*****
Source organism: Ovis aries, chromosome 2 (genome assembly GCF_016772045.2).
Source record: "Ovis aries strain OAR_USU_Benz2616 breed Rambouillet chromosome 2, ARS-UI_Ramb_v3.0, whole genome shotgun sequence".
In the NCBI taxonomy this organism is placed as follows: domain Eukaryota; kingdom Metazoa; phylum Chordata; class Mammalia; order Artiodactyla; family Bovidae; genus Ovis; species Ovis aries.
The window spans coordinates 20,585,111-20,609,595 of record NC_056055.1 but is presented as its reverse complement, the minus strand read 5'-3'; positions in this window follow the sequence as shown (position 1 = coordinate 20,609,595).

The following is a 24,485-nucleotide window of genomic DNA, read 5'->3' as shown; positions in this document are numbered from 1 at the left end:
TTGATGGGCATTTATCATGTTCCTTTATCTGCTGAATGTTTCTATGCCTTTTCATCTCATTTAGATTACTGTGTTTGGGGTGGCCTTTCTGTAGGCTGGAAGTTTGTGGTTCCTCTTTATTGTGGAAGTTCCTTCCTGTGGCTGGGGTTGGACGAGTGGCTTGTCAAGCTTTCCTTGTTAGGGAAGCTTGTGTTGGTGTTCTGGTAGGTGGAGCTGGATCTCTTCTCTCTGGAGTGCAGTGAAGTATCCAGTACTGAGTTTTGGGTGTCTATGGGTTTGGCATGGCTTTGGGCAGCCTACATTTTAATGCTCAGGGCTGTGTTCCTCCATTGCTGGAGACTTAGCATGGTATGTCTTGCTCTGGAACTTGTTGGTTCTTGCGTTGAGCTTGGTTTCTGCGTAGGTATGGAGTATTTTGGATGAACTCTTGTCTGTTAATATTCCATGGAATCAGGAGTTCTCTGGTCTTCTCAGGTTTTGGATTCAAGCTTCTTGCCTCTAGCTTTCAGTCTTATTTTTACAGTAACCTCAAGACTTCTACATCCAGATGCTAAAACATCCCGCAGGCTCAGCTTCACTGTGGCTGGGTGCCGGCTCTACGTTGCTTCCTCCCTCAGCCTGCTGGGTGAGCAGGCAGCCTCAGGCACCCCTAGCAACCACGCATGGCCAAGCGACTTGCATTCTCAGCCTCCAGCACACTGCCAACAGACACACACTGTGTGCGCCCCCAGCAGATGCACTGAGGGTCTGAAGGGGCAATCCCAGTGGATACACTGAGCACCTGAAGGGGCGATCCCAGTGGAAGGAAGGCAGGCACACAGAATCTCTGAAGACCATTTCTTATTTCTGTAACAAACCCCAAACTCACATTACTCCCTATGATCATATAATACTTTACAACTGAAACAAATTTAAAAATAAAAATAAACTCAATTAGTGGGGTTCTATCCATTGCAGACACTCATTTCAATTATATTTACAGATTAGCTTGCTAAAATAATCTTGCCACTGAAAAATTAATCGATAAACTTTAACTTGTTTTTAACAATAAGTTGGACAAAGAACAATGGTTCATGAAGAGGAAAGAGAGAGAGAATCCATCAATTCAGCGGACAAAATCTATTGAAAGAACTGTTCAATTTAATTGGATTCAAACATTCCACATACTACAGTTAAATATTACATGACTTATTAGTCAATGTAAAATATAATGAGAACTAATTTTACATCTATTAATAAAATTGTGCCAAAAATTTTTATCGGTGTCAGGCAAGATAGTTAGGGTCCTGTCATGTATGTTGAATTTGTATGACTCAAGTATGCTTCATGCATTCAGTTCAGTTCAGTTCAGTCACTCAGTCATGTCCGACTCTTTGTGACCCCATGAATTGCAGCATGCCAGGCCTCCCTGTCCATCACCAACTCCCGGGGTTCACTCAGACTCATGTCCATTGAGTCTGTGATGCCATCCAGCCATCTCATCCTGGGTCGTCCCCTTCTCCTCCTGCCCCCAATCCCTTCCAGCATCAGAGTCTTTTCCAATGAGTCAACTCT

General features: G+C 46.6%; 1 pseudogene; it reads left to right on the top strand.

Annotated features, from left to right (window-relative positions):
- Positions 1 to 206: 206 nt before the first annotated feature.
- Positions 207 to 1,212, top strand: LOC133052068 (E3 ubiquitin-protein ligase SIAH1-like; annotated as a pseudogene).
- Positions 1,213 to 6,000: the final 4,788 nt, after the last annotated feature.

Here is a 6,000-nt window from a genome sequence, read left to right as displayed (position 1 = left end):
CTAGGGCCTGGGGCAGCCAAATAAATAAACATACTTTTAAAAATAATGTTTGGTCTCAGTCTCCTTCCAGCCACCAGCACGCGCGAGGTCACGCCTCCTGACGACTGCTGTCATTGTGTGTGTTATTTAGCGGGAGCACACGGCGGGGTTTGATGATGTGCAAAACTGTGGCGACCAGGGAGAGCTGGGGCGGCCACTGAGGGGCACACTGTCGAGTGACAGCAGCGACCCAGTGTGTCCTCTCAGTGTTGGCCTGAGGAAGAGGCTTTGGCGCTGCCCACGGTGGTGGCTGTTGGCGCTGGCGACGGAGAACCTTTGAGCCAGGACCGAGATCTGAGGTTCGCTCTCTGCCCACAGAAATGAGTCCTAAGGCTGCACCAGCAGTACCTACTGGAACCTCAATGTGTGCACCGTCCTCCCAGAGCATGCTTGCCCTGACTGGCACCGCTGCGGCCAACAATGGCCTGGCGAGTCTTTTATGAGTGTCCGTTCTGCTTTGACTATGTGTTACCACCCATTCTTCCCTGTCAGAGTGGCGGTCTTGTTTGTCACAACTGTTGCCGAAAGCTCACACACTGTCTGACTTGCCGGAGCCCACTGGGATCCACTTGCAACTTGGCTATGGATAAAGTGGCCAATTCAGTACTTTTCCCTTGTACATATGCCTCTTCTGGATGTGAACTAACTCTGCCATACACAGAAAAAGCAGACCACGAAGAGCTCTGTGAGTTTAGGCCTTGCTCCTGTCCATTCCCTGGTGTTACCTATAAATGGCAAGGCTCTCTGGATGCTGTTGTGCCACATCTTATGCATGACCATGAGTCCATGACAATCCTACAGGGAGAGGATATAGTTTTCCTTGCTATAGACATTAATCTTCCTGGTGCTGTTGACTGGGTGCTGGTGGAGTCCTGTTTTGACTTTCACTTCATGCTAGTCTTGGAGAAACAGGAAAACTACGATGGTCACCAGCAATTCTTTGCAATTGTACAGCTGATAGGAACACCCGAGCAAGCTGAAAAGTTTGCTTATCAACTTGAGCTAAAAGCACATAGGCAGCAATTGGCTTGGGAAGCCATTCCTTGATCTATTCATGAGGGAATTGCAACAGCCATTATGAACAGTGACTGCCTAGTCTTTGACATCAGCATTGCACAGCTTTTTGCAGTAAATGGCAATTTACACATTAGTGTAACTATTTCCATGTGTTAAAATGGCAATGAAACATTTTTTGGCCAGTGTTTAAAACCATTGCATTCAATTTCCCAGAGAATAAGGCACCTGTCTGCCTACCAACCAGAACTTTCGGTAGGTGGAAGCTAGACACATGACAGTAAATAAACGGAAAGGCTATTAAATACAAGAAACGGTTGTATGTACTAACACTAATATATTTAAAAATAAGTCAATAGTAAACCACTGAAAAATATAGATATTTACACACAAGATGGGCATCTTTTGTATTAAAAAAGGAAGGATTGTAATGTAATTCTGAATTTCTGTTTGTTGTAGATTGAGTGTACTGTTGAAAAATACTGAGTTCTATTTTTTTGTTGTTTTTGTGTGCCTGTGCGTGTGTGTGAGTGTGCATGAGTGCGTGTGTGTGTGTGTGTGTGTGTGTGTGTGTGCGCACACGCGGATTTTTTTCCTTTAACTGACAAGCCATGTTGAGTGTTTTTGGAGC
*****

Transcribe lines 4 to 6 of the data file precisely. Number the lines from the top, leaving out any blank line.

The window spans coordinates 20,585,111-20,609,595 of record NC_056055.1 but is presented as its reverse complement, the minus strand read 5'-3'; positions in this window follow the sequence as shown (position 1 = coordinate 20,609,595).

The following is a 24,485-nucleotide window of genomic DNA, read 5'->3' as shown; positions in this document are numbered from 1 at the left end:
TTGATGGGCATTTATCATGTTCCTTTATCTGCTGAATGTTTCTATGCCTTTTCATCTCATTTAGATTACTGTGTTTGGGGTGGCCTTTCTGTAGGCTGGAAGTTTGTGGTTCCTCTTTATTGTGGAAGTTCCTTCCTGTGGCTGGGGTTGGACGAGTGGCTTGTCAAGCTTTCCTTGTTAGGGAAGCTTGTGTTGGTGTTCTGGTAGGTGGAGCTGGATCTCTTCTCTCTGGAGTGCAGTGAAGTATCCAGTACTGAGTTTTGGGTGTCTATGGGTTTGGCATGGCTTTGGGCAGCCTACATTTTAATGCTCAGGGCTGTGTTCCTCCATTGCTGGAGACTTAGCATGGTATGTCTTGCTCTGGAACTTGTTGGTTCTTGCGTTGAGCTTGGTTTCTGCGTAGGTATGGAGTATTTTGGATGAACTCTTGTCTGTTAATATTCCATGGAATCAGGAGTTCTCTGGTCTTCTCAGGTTTTGGATTCAAGCTTCTTGCCTCTAGCTTTCAGTCTTATTTTTACAGTAACCTCAAGACTTCTACATCCAGATGCTAAAACATCCCGCAGGCTCAGCTTCACTGTGGCTGGGTGCCGGCTCTACGTTGCTTCCTCCCTCAGCCTGCTGGGTGAGCAGGCAGCCTCAGGCACCCCTAGCAACCACGCATGGCCAAGCGACTTGCATTCTCAGCCTCCAGCACACTGCCAACAGACACACACTGTGTGCGCCCCCAGCAGATGCACTGAGGGTCTGAAGGGGCAATCCCAGTGGATACACTGAGCACCTGAAGGGGCGATCCCAGTGGAAGGAAGGCAGGCACACAGAATCTCTGAAGACCATTTCTTATTTCTGTAACAAACCCCAAACTCACATTACTCCCTATGATCATATAATACTTTACAACTGAAACAAATTTAAAAATAAAAATAAACTCAATTAGTGGGGTTCTATCCATTGCAGACACTCATTTCAATTATATTTACAGATTAGCTTGCTAAAATAATCTTGCCACTGAAAAATTAATCGATAAACTTTAACTTGTTTTTAACAATAAGTTGGACAAAGAACAATGGTTCATGAAGAGGAAAGAGAGAGAGAATCCATCAATTCAGCGGACAAAATCTATTGAAAGAACTGTTCAATTTAATTGGATTCAAACATTCCACATACTACAGTTAAATATTACATGACTTATTAGTCAATGTAAAATATAATGAGAACTAATTTTACATCTATTAATAAAATTGTGCCAAAAATTTTTATCGGTGTCAGGCAAGATAGTTAGGGTCCTGTCATGTATGTTGAATTTGTATGACTCAAGTATGCTTCATGCATTCAGTTCAGTTCAGTTCAGTCACTCAGTCATGTCCGACTCTTTGTGACCCCATGAATTGCAGCATGCCAGGCCTCCCTGTCCATCACCAACTCCCGGGGTTCACTCAGACTCATGTCCATTGAGTCTGTGATGCCATCCAGCCATCTCATCCTGGGTCGTCCCCTTCTCCTCCTGCCCCCAATCCCTTCCAGCATCAGAGTCTTTTCCAATGAGTCAACTCT